In some offline talk about the political implications of Jeb Bush’s staunch support of Common Core Standards for K-12 education, I’ve heard that a majority of people have no idea what the initiative is, and that those who do certainly don’t share the right-wing view that it’s some sort of conspiracy to destroy local control of schools.

Fair enough, but if #Hating on Common Core was a Twitter hashtag, it would be trending. Aside from the growing number of rebellions against Common Core in Republican-controlled state legislatures, there’s a sense that this is on the verge of becoming a major hot-button issue among grassroots conservative activists. If you want a market indicator for its potential, look at that ideological petri dish, the Georgia Republican Senate primary. Rep. Jack Kingston, who has been struggling to overcome a reputation as a RINO appropriator, came up with this gem in a Washington Examiner op-ed attacking the administration’s request for funding of education grants:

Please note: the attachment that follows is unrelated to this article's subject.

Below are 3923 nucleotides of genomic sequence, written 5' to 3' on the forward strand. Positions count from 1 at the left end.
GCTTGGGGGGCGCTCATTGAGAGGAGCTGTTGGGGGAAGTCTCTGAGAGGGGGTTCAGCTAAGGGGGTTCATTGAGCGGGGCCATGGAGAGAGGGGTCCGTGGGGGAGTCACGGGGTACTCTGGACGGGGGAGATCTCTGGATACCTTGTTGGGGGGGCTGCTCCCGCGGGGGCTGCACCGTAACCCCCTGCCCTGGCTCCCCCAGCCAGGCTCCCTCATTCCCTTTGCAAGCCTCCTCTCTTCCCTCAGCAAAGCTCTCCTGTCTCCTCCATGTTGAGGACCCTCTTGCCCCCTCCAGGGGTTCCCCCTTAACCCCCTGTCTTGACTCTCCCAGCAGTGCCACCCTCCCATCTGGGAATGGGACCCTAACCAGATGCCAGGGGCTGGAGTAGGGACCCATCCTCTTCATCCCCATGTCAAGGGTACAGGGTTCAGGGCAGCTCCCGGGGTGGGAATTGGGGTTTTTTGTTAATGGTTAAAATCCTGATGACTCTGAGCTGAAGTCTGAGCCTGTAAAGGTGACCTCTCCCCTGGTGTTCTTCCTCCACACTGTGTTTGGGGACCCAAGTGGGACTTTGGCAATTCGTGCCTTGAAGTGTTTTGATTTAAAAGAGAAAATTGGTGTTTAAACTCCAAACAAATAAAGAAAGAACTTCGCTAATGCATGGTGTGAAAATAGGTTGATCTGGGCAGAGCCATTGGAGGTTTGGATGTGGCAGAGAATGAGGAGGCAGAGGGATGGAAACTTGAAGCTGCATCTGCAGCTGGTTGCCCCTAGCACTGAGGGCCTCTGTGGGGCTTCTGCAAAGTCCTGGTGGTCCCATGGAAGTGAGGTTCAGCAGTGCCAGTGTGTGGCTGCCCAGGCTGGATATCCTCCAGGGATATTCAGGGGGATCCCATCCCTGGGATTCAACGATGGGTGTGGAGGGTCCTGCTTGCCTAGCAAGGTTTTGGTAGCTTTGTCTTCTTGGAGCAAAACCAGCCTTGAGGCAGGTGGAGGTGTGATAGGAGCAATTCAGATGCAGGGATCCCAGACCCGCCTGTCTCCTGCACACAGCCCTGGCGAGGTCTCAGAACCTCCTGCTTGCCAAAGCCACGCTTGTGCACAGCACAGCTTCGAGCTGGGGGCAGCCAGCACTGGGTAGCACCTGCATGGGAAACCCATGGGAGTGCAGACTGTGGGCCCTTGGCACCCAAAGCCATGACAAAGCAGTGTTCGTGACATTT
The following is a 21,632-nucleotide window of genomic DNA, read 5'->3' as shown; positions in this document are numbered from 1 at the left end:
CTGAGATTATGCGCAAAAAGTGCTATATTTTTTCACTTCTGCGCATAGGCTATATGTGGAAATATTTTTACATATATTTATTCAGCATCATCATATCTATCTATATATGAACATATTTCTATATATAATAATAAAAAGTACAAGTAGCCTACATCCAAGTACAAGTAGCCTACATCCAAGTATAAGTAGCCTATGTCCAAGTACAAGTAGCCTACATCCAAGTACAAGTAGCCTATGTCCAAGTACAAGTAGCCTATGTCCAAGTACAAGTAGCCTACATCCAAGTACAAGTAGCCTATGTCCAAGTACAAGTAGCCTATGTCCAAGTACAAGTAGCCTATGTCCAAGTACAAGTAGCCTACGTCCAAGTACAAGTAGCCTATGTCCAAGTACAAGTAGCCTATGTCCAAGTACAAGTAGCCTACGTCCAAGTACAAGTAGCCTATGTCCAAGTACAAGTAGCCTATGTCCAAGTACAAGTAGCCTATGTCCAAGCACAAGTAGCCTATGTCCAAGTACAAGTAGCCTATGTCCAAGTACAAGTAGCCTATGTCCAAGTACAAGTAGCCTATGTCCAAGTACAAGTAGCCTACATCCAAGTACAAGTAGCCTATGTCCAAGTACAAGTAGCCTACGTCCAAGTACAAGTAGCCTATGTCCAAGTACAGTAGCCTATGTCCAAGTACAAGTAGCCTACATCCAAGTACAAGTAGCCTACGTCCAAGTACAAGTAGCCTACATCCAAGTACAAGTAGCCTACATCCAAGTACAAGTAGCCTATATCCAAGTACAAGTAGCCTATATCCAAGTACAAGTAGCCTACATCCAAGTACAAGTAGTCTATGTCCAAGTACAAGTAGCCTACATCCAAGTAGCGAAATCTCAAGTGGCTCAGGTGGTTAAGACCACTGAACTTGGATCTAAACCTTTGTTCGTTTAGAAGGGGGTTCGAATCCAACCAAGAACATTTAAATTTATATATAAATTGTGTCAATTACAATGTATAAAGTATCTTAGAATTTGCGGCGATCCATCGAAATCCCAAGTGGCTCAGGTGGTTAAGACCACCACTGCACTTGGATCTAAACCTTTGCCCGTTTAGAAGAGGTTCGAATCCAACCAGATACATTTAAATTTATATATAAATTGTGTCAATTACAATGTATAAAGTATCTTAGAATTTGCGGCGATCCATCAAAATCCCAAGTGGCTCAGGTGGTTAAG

A competitive grant from Washington means states get to compete for their own tax dollars by kowtowing to Obama, Duncan, and their teachers’ union overseers. The Department of Education, by carrot and stick, can enforce their vision of schooling on classrooms throughout the country, all the while hiding behind it being “optional.”

The most notorious competitive grant is the Race to the Top program, the vessel through which the Common Core national education standards were coerced upon 45 states and the District of Columbia. By giving out waivers to the No Child Left Behind mandates and some Race to the Top dollars in exchange for Common Core compliance, the White House got its “Obamacare for education” imposed on states while claiming the initiative was voluntary, state-driven, and competitive.

Them’s some real spinning, eh? But I’m probably not the only one who figures the “Obamacare for Education” label for Common Core will make an appearance in one of the many ads Kingston (the biggest spender in the GA Senate race) will run between now and the May 20 primary. Jeb Bush should take notice.

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Ed Kilgore is a political columnist for New York and managing editor at the Democratic Strategist website. He was a contributing writer at the Washington Monthly from January 2012 until November 2015, and was the principal contributor to the Political Animal blog.